Tuesday, September 07, 2010

Rioting spreads in Mozambique

Late last week, Mozambique had rioting in the streets over increased prices. Bread prices increased over 30 percent as well as increased tariffs on electricity and water. While the riots began in the nations capital, it spread to other cities on Monday.

From the Voice of America, writer Peter Clottey reports on the uneasy calm in the Mozambique capital that may not last.

The head of news and current affairs at Mozambique television told VOA an uneasy calm has returned to the capital, Maputo, and surrounding areas hit last week by violent protests over rising prices that left at least 13 dead and hundreds injured.

Police dispersed demonstrators Monday in the northern town of Tete.

Simeao Pongoane said it will be difficult for the security agencies to arrest the allege organizers of the violent protests since he said they used disposable cell phones to call for the strike.

“The latest information we have here is that the situation is calm in Maputo and Matola, the two cities (that) were affected by riots last week. The only problem is that transport is very scarce. Only the public transports were in the streets trying to help people who are going to their places of work. And, the students are also having this problem because of (a) lack of transport,” he said.

Following a cabinet meeting last Friday, President Armando Guebuza’s government called for calm. Authorities have arrested more than 140 people in connection with last week’s unrest.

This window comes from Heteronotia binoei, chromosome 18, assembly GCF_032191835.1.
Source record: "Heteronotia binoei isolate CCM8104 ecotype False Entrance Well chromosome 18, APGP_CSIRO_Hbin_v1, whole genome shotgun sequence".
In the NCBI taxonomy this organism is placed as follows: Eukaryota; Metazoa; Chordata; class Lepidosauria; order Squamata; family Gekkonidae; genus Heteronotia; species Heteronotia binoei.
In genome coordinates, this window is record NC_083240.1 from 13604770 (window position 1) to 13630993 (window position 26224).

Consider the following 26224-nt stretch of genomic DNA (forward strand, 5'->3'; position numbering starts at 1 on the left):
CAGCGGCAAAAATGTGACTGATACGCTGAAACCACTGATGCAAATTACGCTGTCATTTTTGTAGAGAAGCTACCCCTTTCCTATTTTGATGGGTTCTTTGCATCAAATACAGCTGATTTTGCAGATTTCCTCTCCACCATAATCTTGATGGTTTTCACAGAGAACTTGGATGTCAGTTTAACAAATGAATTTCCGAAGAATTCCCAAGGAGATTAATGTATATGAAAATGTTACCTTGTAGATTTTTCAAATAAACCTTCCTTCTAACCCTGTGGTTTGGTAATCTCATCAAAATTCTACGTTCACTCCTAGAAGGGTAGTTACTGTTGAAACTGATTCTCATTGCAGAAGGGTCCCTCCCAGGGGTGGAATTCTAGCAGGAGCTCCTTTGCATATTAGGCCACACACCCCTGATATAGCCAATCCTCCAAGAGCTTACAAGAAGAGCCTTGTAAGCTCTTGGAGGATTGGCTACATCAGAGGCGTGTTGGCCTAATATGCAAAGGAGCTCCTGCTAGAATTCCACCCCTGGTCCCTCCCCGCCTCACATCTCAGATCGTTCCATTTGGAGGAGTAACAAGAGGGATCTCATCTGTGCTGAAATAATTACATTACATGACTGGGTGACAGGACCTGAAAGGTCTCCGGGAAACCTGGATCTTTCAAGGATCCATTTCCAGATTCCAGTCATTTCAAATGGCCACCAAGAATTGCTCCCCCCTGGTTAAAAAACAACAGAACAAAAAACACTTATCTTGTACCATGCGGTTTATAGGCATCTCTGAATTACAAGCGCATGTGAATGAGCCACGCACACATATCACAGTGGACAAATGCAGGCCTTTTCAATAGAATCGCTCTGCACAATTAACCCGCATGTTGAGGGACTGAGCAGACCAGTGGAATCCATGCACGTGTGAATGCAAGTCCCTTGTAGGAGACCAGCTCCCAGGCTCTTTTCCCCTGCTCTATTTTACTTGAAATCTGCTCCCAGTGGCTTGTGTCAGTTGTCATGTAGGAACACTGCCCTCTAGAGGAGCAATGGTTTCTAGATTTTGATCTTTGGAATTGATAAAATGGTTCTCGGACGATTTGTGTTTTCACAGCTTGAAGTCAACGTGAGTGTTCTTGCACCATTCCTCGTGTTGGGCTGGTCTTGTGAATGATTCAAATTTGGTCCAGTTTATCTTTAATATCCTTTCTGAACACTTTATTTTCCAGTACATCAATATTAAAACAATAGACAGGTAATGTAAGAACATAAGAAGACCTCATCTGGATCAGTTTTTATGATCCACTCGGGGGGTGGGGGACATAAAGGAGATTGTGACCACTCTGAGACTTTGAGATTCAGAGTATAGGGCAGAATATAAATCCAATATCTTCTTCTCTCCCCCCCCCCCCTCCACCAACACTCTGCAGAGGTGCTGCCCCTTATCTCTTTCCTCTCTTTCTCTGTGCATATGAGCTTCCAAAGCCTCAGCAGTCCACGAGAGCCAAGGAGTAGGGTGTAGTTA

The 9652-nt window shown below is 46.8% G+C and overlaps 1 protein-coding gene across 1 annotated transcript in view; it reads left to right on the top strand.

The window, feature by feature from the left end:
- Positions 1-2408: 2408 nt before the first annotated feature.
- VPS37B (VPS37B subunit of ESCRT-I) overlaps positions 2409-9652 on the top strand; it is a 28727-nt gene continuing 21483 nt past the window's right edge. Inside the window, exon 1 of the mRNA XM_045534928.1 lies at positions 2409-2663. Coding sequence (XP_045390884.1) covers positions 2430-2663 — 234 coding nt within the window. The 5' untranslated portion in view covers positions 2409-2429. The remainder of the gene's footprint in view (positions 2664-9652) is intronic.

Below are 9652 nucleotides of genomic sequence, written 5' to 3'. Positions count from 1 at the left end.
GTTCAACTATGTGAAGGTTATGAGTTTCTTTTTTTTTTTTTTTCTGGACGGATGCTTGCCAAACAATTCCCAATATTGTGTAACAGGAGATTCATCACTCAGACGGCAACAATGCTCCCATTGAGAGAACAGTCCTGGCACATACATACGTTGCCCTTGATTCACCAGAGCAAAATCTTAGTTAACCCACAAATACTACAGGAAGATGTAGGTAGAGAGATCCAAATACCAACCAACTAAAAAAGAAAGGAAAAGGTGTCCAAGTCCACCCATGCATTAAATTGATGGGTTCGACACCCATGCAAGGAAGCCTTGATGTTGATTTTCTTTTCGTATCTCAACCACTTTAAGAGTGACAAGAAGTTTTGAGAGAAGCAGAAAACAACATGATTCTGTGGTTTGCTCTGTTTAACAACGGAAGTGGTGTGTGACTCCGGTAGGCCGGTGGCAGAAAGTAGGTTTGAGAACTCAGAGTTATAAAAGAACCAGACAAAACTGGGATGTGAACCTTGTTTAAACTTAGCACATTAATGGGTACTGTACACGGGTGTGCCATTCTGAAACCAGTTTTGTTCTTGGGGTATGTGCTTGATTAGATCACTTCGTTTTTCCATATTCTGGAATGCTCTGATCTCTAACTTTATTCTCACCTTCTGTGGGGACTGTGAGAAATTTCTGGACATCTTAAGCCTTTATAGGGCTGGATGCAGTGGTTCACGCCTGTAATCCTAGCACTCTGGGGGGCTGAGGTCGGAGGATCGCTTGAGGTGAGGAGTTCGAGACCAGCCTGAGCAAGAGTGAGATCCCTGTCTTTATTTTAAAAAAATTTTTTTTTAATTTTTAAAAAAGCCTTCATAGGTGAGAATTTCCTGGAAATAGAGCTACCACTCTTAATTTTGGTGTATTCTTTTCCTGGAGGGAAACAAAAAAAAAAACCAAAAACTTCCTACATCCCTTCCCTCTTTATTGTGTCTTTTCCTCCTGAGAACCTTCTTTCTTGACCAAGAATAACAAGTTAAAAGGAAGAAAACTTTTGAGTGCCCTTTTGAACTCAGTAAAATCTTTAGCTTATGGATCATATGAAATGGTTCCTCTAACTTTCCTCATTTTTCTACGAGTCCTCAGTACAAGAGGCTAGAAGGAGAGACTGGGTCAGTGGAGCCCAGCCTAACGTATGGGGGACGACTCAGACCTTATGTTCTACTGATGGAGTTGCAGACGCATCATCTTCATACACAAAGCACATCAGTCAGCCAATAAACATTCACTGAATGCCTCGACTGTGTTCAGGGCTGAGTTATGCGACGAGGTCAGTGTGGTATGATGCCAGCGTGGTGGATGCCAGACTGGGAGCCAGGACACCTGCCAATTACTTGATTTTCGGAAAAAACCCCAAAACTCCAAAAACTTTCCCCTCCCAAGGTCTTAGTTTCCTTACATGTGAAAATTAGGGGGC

The protesters were unhappy about what they described as intolerably high food, water and electricity prices. Local media reports that a section of the population stayed home for fear of violence with police on high alert.

Authorities say they are still searching for the ringleaders who sent the first messages. Pongoane said the use of cell phones has made it difficult for police to arrest the organizers of the violent protests.

“It is very difficult to track down the people who initiated the text messages through mobile phones because, in Mozambique, you can get, or buy, from any outlet (phone chips) with untraceable numbers when you use it and then throw it away. So, I find it very difficult for them (police) to trace,” Pongoane said.

He further said that, apart from issuing a press statement calling for calm after a cabinet meeting last Friday, the government is yet to come up with solutions to resolve the concerns of the protesters.

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